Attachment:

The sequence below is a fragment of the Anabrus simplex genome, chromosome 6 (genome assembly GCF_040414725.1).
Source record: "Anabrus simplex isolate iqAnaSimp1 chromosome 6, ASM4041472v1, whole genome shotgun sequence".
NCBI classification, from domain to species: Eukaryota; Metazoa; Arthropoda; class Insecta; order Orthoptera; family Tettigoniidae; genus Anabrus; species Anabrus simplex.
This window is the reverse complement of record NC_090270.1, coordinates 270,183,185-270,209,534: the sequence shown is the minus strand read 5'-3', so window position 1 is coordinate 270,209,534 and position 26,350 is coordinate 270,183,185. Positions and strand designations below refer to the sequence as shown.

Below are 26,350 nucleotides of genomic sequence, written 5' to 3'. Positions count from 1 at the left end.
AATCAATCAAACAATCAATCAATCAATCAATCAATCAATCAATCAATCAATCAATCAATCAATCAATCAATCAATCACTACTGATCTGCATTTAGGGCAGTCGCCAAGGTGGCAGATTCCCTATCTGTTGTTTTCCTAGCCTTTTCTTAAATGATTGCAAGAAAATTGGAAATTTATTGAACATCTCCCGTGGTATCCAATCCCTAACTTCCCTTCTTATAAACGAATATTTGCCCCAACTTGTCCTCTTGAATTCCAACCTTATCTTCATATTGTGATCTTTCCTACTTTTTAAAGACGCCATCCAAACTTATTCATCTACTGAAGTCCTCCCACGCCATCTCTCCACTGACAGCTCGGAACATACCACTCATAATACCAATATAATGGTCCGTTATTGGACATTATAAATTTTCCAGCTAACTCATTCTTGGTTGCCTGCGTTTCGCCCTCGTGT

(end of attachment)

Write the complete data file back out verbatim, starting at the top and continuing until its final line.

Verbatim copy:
The sequence below is a fragment of the Anabrus simplex genome, chromosome 6 (genome assembly GCF_040414725.1).
Source record: "Anabrus simplex isolate iqAnaSimp1 chromosome 6, ASM4041472v1, whole genome shotgun sequence".
NCBI classification, from domain to species: Eukaryota; Metazoa; Arthropoda; class Insecta; order Orthoptera; family Tettigoniidae; genus Anabrus; species Anabrus simplex.
This window is the reverse complement of record NC_090270.1, coordinates 270,183,185-270,209,534: the sequence shown is the minus strand read 5'-3', so window position 1 is coordinate 270,209,534 and position 26,350 is coordinate 270,183,185. Positions and strand designations below refer to the sequence as shown.

Below are 26,350 nucleotides of genomic sequence, written 5' to 3'. Positions count from 1 at the left end.
AATCAATCAAACAATCAATCAATCAATCAATCAATCAATCAATCAATCAATCAATCAATCAATCAATCAATCAATCACTACTGATCTGCATTTAGGGCAGTCGCCAAGGTGGCAGATTCCCTATCTGTTGTTTTCCTAGCCTTTTCTTAAATGATTGCAAGAAAATTGGAAATTTATTGAACATCTCCCGTGGTATCCAATCCCTAACTTCCCTTCTTATAAACGAATATTTGCCCCAACTTGTCCTCTTGAATTCCAACCTTATCTTCATATTGTGATCTTTCCTACTTTTTAAAGACGCCATCCAAACTTATTCATCTACTGAAGTCCTCCCACGCCATCTCTCCACTGACAGCTCGGAACATACCACTCATAATACCAATATAATGGTCCGTTATTGGACATTATAAATTTTCCAGCTAACTCATTCTTGGTTGCCTGCGTTTCGCCCTCGTGT